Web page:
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Ikawai: Freshwater Fishes in Māori Culture and Economy

Ikawai: Freshwater Fishes in Māori Culture and Economy

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Ikawai is the landmark publication which draws together all that has ever been written about the role of freshwater fishes in the lives of early Māori.

Species such as tuna (eels), kanakana (lamprey), inanga and kokopu were of high importance in the traditional diets of Māori, who were well aware of the places and seasons in which these fish could be harvested. 
Bob McDowall made it his life’s work to read every word ever written on the subject of Māori fisheries, from passing references in explorers’ diaries, to the significant literary achievements of Elsdon Best and Te Rangi Hiroa in the 1920s, to the recent reports of the Waitangi Tribunal.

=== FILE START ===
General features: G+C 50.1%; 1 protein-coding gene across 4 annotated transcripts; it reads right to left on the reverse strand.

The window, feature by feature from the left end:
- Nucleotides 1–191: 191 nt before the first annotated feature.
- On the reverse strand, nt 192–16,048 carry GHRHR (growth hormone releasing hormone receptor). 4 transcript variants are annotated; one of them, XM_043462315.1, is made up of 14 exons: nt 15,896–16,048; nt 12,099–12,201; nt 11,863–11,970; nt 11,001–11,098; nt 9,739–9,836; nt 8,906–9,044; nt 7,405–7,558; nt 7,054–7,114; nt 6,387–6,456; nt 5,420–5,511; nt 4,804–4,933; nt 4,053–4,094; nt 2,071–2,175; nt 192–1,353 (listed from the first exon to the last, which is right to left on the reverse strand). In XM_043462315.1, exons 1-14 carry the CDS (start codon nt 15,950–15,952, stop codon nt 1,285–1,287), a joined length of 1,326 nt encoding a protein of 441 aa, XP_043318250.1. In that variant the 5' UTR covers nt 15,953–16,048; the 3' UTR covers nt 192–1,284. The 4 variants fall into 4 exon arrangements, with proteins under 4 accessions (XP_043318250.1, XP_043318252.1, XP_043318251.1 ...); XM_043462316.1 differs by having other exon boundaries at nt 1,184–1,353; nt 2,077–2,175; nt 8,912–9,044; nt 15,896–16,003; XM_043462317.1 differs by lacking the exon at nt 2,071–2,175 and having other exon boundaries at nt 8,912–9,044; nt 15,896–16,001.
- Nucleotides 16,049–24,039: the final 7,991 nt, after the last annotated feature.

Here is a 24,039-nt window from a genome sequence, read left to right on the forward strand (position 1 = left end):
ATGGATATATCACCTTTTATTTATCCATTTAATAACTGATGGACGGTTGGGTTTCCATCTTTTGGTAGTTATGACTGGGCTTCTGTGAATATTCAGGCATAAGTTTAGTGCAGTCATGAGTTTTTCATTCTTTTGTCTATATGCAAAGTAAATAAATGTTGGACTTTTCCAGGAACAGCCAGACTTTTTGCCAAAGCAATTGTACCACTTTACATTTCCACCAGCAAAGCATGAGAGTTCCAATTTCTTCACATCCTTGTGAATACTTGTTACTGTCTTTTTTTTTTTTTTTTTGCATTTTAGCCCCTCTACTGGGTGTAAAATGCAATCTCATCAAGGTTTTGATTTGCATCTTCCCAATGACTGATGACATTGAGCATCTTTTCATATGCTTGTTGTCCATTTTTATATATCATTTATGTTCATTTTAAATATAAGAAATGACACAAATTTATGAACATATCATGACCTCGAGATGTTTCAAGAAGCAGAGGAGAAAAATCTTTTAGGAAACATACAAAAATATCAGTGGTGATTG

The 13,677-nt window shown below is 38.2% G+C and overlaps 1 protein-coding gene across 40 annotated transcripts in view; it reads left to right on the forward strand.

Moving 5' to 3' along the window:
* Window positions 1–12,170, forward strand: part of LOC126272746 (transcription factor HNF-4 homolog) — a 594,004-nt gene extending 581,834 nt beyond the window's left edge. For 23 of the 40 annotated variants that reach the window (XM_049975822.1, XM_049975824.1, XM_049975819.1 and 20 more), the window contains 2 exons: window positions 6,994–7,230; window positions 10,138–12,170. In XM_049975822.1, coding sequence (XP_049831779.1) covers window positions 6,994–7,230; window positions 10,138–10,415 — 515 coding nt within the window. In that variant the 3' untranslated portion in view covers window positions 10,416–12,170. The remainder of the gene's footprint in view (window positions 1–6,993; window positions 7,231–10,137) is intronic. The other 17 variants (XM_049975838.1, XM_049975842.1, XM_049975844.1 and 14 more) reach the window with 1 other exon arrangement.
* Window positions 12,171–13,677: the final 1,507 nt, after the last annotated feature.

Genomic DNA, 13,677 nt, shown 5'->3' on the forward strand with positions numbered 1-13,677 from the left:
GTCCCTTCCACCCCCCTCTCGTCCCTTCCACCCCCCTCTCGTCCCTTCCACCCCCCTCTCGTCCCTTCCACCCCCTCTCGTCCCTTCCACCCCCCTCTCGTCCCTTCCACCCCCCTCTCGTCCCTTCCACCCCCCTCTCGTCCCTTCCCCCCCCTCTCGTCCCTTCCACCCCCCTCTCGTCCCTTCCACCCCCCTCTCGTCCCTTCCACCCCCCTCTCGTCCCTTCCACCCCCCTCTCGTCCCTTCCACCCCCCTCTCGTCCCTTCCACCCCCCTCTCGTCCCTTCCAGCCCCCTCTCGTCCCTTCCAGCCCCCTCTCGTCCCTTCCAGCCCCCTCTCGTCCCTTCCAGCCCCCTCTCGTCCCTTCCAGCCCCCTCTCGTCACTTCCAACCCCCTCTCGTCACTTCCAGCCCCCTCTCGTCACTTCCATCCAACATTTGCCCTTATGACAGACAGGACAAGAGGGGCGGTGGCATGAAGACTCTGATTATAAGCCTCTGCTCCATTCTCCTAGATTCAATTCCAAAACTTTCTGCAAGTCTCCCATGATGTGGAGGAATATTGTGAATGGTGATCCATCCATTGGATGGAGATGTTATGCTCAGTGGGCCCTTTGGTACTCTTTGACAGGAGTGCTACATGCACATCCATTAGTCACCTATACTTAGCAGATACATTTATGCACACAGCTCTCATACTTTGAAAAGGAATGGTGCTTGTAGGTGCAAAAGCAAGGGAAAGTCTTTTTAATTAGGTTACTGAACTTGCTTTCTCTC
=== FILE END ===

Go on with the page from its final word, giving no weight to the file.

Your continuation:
In Ikawai, all the knowledge on record is connected into a coherent account for the first time, and interpreted in the light of modern scientific knowledge of the fish fauna.
As well as being highly informative, Ikawai also serves to illustrate the beauty associated with Māori fisheries.

Bob amassed an extraordinary collection of photographs of the fish themselves, of the artefacts Māori customarily used in catching fish, and of artworks by modern Māori practitioners, some reflecting the many legends and stories associated with fish. He also unearthed some stunning and highly significant historical images that were hidden away in archives, libraries and photographic collections.
This compendium is an essential resource for anyone interested in the lives and livelihood of New Zealand’s earliest settlers. 


Pages: 832
Dimensions: 190x260x53
ISBN: 9781877257865

This product is also available for purchase instore at Zealandia's gift shop.

All proceeds support Zealandia's 500 year conservation mission.

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